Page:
Five Star Re-Review: Mass Effect – The Best One, Really

When I first played Mass Effect, it felt more like a pilot episode than a game. I had all three titles in the wonderful N7 Edition bundle, but this was nothing like the smooth cover shooting, alien shagging adventure I was promised. It was slower, clunkier, and duller. Or so I thought.

Revisiting the series once again, I can appreciate the game on its own merits. When you’re not speeding through to get to the next game, Mass Effect is not only a fantastic introduction to the galaxy, but a brilliant game in its own right. If you’re a weird RPG boomer like me, you might even find yourself agreeing that this is the best entry in the series. Yes, even better than Mass Effect 2.

This is largely down to its differences from its sequels – as divisive as they can be. Being from the mid-’00s, it came at a time when BioWare hadn’t yet shed its turn-based RPG past. While it’s a third-person shooter as well as a BioWare game, that’s really the worst way to play it. Instead, I treated it like Baldur’s Gate.

Here, good aim and reflexes were not my friends. It’s all about the abilities. Forget telling your crew who to shoot at, just make sure they’re strategically placed to get the most out of their particular build. Oh, and make sure you’ve spent at least 20 minutes in the menu before the mission, micromanaging everyone’s inventory. Oh, I live for this.

You also feel this uniqueness that sets it apart from the other two Mass Effects and other titles in the genre in the game’s tone. Before the events of Mass Effect 2, Shepard still has a lot to prove. They’re an above-average soldier, sure, but still a soldier that has to operate within a set hierarchy and bureaucracy. And unlike Mass Effect 2, it doesn’t feel like this bureaucracy is being scoffed at wherever you look.

In Mass Effect, Paragon doesn’t mean you’re nice, and Renegade doesn’t make you an asshole – it’s all about your adherence to rules, and when you’re willing to stretch them. A Paragon Shep will play nice with the council, believing it would be unwise to throw the rulebook out and risk becoming just as bad as Saren. Yet they’ll let the professionalism drop around their crew, encouraging them to voice their disagreements and share their anxieties. Inversely, a Renegade will just want to get the job done. They’ll pull rank when it suits them – like getting their squad in line – but bend the rules when they get in the way of saving the galaxy.

Better yet, this divide is felt in smaller moments, too. Shepard’s personality changes how they view the universe as a whole. When you, Ashley and Kaidan race to the window to catch a glimpse of the Citadel, do you see a celebration of diversity, or a seat at the table that humanity has been denied? In the calm before the storm, we have time to contemplate these things.

This extends into the Normandy, which is far from the glamour of the second, Cerberus-funded model in the next game. It’s military through and through, and it was just unlucky enough to find itself thrust into the political spotlight. When you walk the halls, speaking to your surprisingly grounded crew, you’re far from the godlike figure you become during the Reaper war – and it’s fantastic.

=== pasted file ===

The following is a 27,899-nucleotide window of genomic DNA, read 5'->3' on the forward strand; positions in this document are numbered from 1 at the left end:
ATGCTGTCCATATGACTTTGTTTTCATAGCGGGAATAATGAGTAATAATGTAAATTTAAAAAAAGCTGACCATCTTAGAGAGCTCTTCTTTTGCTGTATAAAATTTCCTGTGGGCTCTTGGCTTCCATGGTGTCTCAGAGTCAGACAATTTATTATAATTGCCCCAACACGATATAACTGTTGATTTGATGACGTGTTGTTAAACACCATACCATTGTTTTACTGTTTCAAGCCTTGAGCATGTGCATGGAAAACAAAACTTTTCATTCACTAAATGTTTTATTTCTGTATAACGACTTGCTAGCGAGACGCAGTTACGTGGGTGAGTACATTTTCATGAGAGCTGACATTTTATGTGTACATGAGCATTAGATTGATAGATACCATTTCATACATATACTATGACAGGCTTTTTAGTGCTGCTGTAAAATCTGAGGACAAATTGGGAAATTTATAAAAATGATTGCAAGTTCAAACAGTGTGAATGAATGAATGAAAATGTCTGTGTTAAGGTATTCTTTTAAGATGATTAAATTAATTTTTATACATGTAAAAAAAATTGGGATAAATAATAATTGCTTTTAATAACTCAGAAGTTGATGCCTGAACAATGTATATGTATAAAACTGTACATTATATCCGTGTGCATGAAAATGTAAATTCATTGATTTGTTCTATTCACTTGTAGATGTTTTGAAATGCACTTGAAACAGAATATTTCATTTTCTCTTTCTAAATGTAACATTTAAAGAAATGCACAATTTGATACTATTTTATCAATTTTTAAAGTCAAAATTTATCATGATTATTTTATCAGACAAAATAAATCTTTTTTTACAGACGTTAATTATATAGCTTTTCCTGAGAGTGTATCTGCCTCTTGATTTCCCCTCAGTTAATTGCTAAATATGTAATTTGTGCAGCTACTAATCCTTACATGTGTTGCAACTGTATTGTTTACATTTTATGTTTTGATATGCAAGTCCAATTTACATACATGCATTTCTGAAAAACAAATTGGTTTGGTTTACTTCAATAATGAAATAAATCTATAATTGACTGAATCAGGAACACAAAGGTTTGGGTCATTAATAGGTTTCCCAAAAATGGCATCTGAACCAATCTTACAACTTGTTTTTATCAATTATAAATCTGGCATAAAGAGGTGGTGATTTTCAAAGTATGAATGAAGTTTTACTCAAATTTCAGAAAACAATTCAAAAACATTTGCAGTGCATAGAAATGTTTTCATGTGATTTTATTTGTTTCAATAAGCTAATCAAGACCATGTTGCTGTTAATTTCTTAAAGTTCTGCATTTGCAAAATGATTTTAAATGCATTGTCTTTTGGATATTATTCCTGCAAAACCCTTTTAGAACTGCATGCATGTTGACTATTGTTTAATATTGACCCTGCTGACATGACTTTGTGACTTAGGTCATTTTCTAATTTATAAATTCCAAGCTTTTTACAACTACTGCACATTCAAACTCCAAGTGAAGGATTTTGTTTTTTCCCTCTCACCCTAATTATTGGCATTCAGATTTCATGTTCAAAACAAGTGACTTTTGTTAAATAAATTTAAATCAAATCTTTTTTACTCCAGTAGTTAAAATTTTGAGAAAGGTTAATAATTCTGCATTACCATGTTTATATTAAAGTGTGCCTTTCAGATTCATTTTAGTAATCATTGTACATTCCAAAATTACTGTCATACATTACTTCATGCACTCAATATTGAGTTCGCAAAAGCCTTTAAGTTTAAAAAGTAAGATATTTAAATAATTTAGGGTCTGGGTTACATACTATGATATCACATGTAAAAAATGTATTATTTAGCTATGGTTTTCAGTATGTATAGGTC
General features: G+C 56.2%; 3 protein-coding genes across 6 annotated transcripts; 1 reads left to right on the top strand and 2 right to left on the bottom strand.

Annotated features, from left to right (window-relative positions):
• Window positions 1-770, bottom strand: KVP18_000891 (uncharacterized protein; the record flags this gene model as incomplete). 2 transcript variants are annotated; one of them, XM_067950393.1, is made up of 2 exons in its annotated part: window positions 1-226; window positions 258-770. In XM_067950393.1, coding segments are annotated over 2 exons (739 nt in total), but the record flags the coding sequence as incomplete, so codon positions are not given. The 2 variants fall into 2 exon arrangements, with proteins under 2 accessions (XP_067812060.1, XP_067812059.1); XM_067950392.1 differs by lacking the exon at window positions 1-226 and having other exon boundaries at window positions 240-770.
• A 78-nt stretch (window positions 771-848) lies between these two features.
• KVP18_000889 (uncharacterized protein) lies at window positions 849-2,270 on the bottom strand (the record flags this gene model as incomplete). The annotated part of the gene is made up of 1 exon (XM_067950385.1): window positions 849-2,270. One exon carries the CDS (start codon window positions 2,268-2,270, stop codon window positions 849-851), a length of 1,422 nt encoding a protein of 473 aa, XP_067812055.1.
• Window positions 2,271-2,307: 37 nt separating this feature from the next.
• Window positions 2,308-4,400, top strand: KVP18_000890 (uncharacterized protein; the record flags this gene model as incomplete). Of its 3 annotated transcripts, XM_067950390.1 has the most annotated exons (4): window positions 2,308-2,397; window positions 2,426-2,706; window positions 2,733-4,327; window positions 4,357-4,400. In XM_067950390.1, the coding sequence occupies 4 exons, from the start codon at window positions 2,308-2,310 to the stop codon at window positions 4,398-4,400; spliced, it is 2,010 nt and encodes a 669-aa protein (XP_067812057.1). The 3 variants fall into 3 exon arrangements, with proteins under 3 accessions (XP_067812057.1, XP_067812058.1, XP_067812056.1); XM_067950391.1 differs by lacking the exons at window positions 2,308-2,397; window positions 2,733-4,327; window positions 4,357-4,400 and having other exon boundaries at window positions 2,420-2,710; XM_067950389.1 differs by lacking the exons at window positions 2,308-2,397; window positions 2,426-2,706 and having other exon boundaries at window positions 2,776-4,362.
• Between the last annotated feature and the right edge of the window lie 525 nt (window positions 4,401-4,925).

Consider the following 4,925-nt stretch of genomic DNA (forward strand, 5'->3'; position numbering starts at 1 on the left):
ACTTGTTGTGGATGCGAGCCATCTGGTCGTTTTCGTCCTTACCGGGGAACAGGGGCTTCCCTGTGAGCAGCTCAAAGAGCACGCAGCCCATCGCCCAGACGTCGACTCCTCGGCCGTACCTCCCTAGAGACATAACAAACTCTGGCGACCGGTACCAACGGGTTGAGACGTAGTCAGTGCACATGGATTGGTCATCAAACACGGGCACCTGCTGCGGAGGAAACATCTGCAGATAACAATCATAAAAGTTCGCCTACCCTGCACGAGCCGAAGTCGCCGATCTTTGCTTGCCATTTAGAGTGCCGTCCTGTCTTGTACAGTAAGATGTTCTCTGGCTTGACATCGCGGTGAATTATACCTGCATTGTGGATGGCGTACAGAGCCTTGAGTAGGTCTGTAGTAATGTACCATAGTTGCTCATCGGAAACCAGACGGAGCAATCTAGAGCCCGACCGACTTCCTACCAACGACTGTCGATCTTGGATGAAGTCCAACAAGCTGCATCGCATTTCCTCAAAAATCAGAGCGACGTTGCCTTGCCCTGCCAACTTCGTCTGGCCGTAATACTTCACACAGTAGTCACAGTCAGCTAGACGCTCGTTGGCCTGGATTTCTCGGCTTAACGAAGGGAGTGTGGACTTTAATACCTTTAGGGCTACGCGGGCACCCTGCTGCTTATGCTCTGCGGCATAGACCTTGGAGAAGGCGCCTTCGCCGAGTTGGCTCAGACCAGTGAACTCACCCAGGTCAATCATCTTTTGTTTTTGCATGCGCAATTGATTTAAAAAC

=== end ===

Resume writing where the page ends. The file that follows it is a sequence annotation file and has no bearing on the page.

Even so, Mass Effect as a series will always be remembered for its big set pieces, and that’s not without reason. But fans owe it to themselves to go back and find the beauty in the calm, as well as the chaos. The subtlety of long, extended conversations with your crewmates is just as engaging as the explosion-filled loyalty missions in the second game. Some of Mass Effect’s best moments come when everything slows down, and there’s no better example of that than the entirety of the first game.

In the discussions on old BioWare vs new BioWare, we often neglect the games stuck in the middle. The ones that were caught in the transition phase, a fusion of classic RPG challenge, and the accessibility of more modern games in the genre. Dragon Age: Origins, for example, is often ignored in favour of its flashier threequel, Inquisition. Jade Empire is locked out of the conversation altogether.

Despite being among these underappreciated greats, no game from this period perfected the marrying of these two different gaming philosophies better than the first Mass Effect. It’s slow, it’s thoughtful, and it’s exactly what it needs to be. It’s a beautiful mash-up of genres, and one we’ll never see again.

When I think of the end of Shepard’s journey, I think of their final conversation with Captain Anderson. Two soldiers, bleeding out after battling an enemy hellbent on galactic destruction. The lives of billions in your hands as you lose the man who has been your father figure throughout this entire journey. And then I think back to Shepard, Ashley, and Kaidan watching the traffic in the Citadel. They’re so far from the Reaper threat that they’re in awe of the number of people in this single lineup of spaceships. Mass Effect will always be about sci-fi wish fulfilments, but part of that fulfilment is the incalculable grandness of space, and how you place yourself in a universe so much bigger than you will ever know. The first Mass Effect knows this, and it cannot be overlooked.

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